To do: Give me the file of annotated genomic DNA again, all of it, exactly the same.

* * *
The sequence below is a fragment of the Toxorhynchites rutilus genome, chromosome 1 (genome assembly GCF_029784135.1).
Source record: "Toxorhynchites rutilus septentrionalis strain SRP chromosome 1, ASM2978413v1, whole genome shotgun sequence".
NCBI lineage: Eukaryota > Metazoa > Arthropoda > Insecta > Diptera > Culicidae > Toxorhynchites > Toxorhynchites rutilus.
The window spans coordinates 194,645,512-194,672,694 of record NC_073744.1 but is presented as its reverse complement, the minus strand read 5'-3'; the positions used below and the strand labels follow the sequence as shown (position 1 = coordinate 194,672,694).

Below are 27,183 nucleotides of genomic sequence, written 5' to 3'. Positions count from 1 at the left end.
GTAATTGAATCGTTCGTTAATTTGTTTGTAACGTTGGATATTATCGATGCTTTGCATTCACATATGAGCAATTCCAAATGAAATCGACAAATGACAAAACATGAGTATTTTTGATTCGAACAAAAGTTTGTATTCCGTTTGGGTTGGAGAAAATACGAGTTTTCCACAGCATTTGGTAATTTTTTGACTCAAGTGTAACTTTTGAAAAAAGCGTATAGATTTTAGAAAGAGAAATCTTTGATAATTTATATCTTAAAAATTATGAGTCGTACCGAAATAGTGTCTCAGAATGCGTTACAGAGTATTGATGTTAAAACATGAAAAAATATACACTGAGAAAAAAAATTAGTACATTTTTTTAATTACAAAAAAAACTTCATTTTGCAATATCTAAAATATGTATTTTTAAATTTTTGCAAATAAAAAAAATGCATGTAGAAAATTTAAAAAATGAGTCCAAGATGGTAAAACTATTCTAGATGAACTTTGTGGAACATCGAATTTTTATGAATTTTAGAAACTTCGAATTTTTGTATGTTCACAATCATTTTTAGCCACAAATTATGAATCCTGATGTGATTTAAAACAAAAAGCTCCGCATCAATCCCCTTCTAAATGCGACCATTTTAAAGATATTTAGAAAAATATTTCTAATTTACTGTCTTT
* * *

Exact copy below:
The sequence below is a fragment of the Toxorhynchites rutilus genome, chromosome 1 (genome assembly GCF_029784135.1).
Source record: "Toxorhynchites rutilus septentrionalis strain SRP chromosome 1, ASM2978413v1, whole genome shotgun sequence".
NCBI lineage: Eukaryota > Metazoa > Arthropoda > Insecta > Diptera > Culicidae > Toxorhynchites > Toxorhynchites rutilus.
The window spans coordinates 194,645,512-194,672,694 of record NC_073744.1 but is presented as its reverse complement, the minus strand read 5'-3'; the positions used below and the strand labels follow the sequence as shown (position 1 = coordinate 194,672,694).

Below are 27,183 nucleotides of genomic sequence, written 5' to 3'. Positions count from 1 at the left end.
GTAATTGAATCGTTCGTTAATTTGTTTGTAACGTTGGATATTATCGATGCTTTGCATTCACATATGAGCAATTCCAAATGAAATCGACAAATGACAAAACATGAGTATTTTTGATTCGAACAAAAGTTTGTATTCCGTTTGGGTTGGAGAAAATACGAGTTTTCCACAGCATTTGGTAATTTTTTGACTCAAGTGTAACTTTTGAAAAAAGCGTATAGATTTTAGAAAGAGAAATCTTTGATAATTTATATCTTAAAAATTATGAGTCGTACCGAAATAGTGTCTCAGAATGCGTTACAGAGTATTGATGTTAAAACATGAAAAAATATACACTGAGAAAAAAAATTAGTACATTTTTTTAATTACAAAAAAAACTTCATTTTGCAATATCTAAAATATGTATTTTTAAATTTTTGCAAATAAAAAAAATGCATGTAGAAAATTTAAAAAATGAGTCCAAGATGGTAAAACTATTCTAGATGAACTTTGTGGAACATCGAATTTTTATGAATTTTAGAAACTTCGAATTTTTGTATGTTCACAATCATTTTTAGCCACAAATTATGAATCCTGATGTGATTTAAAACAAAAAGCTCCGCATCAATCCCCTTCTAAATGCGACCATTTTAAAGATATTTAGAAAAATATTTCTAATTTACTGTCTTT